Does aromatherapy work?

Originally Published: December 3, 2004 - Last Updated / Reviewed On: December 19, 2008
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Dear Alice,

Does aromatherapy actually work or is it just a myth?

Dear Reader,

No one really "nose" if aromatherapy works, but the practice of using essential oils to treat illness and alter mood has existed for over 5,000 years. Whether aromatherapy causes a real physiological response or simply works by power of the mind (i.e. the placebo effect) remains to be seen.

Aromatherapy, also known as essential oils therapy, uses aromatic oils derived from plant parts like roots, bark, or leaves. Since essential oils are very concentrated, they can be expensive. For example, it takes 1,000 pounds of rose flowers to produce just 1 ounce of rose essential oil. Essential oils can be combined with lotion for a body massage, added to warm bath water, or inhaled via a room spray or incense. Some essential oils are said to be calming while others are stimulating. In fact, a 2008 study found that lemon oil (known as a stimulant) elevates mood. Another essential oil, lavender, was tested as a pain reliever but had no effect.

Before starting any aromatherapy program you should consult your health care provider and a trained aromatherapist. Based on your medical history and lifestyle, they should be able to determine if you are a suitable candidate for aromatherapy. Some examples of people who should avoid aromatherapy include:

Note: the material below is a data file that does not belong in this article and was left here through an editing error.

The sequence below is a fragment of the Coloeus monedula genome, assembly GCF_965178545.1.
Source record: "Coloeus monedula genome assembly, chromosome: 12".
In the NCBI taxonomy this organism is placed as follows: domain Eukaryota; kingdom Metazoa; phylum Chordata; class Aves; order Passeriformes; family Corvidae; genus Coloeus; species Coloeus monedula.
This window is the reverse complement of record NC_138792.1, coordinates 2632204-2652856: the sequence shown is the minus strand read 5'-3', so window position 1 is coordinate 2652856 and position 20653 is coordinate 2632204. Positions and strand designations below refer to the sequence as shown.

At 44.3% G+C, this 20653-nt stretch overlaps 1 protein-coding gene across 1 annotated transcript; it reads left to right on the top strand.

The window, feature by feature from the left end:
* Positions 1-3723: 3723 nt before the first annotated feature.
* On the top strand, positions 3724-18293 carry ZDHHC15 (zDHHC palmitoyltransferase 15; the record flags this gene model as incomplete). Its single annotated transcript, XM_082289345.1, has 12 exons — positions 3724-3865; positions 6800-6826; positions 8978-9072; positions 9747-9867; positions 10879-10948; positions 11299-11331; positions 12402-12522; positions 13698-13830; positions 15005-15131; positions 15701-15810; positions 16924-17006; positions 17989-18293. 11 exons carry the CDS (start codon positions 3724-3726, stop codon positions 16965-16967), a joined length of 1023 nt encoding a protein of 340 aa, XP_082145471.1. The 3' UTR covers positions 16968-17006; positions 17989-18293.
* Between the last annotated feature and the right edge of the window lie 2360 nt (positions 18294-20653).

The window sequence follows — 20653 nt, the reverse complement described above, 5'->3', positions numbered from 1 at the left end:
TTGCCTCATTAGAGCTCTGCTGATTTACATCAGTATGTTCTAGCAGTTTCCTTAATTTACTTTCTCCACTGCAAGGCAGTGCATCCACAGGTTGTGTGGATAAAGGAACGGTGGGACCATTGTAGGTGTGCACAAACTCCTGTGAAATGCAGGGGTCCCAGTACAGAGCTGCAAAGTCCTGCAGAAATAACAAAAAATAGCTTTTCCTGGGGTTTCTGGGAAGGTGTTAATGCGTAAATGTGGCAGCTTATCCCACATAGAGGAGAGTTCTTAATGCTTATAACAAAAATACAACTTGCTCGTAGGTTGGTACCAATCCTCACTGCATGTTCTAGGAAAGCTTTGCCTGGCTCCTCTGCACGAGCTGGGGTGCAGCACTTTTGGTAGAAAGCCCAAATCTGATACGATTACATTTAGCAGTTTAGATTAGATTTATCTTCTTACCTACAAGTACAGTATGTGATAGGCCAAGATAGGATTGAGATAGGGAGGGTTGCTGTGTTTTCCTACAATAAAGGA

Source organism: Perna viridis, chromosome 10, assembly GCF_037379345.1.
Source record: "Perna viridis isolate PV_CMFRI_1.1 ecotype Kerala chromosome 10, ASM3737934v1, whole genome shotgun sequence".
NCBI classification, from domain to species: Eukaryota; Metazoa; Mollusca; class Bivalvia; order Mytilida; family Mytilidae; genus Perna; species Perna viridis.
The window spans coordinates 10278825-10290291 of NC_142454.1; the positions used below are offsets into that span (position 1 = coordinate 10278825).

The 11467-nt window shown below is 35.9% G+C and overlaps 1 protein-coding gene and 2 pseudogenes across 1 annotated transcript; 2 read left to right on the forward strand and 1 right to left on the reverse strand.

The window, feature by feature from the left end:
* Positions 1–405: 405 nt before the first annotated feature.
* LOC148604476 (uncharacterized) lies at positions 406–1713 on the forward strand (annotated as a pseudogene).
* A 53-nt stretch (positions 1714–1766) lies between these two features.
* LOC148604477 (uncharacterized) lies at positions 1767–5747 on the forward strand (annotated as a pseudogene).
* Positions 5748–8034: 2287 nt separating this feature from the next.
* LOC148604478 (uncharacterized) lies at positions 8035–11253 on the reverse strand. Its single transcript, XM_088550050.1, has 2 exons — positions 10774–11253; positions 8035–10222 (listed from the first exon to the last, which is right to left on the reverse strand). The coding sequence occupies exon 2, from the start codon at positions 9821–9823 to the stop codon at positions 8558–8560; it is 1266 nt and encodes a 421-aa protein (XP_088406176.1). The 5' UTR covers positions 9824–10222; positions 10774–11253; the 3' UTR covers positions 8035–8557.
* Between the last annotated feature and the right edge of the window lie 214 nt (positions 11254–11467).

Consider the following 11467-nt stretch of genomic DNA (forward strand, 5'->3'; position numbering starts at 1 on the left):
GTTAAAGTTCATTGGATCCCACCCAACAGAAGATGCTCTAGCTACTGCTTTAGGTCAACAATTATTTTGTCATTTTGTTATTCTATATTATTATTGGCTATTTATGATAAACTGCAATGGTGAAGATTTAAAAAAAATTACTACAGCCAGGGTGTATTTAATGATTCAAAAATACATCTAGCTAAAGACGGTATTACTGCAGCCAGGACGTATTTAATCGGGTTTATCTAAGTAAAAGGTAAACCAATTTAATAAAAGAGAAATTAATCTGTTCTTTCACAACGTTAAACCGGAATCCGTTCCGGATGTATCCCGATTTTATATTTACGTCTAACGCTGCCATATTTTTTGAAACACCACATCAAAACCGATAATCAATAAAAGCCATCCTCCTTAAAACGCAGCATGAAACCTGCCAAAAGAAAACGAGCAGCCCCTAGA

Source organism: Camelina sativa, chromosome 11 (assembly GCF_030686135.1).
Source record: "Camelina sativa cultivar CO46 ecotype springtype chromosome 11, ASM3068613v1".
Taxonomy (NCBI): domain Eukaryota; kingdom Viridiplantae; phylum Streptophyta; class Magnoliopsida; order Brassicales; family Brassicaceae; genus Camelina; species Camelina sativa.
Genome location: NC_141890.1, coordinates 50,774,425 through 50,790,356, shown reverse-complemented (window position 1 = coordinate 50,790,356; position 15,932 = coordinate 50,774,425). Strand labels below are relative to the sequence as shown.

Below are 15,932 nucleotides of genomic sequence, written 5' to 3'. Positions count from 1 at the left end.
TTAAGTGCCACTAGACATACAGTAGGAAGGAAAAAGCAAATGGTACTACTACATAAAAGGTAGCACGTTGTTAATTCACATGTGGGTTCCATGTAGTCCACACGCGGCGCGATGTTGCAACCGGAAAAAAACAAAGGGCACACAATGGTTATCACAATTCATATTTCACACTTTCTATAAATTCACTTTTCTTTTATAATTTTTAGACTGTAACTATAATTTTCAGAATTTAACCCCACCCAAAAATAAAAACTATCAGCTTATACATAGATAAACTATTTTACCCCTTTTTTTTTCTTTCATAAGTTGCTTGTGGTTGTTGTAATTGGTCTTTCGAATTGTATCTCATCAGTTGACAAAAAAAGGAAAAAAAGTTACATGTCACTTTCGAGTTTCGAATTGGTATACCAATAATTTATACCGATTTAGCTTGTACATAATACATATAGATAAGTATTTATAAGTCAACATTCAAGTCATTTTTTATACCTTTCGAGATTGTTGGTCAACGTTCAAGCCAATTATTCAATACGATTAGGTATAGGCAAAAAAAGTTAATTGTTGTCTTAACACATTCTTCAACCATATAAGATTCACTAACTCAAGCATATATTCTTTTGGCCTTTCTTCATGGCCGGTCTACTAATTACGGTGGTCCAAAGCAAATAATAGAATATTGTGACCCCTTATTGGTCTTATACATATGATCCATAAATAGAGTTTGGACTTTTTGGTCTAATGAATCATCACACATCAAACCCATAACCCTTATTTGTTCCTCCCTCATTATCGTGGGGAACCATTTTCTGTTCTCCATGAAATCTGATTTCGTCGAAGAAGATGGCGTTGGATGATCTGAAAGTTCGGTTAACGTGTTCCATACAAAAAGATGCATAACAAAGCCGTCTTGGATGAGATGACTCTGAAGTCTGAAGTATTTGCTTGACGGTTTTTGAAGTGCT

• Pregnant women should not use: thyme, rosemary, tea tree, basil, clove, clary sage, clove, camphor, fennel, marjoram, juniper, hyssop, nutmeg, lemongrass, or myrrh. Some of these essential oils may trigger contractions or miscarriage.
  • You should steer clear of essential oils if you suffer from a serious heart or kidney condition, fever, swollen ankles, or thrombosis.
  • Epileptics should avoid peppermint because it may trigger seizures. However, aromatherapy has also been used to treat epilepsy by training the body to relax in response to a particular odor.
  • People with lung conditions like asthma or respiratory disease should not use essential oils.
  • People with skin sensitivity or allergies may also be bothered by aromatherapy.
  • You should never massage essential oils over varicose veins, recent scar tissue, inflamed areas of skin, or skin infections.

If these conditions don't apply, and you're still interested in aromatherapy, take care to begin slowly. Whenever using a new essential oil or spice, start with a patch test on a small area of skin to make sure that you are not allergic to that particular substance. 

For more information about aromatherapy, check out this article in the Journal of Holistic Nursing. You might also be interested in the related questions below about non-traditional health practices.

As for treating medical illness, there's little proof that aromatherapy is effective. However, some essential oils may have the power to lift your mood, just as the smell of hot apple pie conjures up a cozy, happy feeling. If you're considering aromatherapy, just follow your nose!

Alice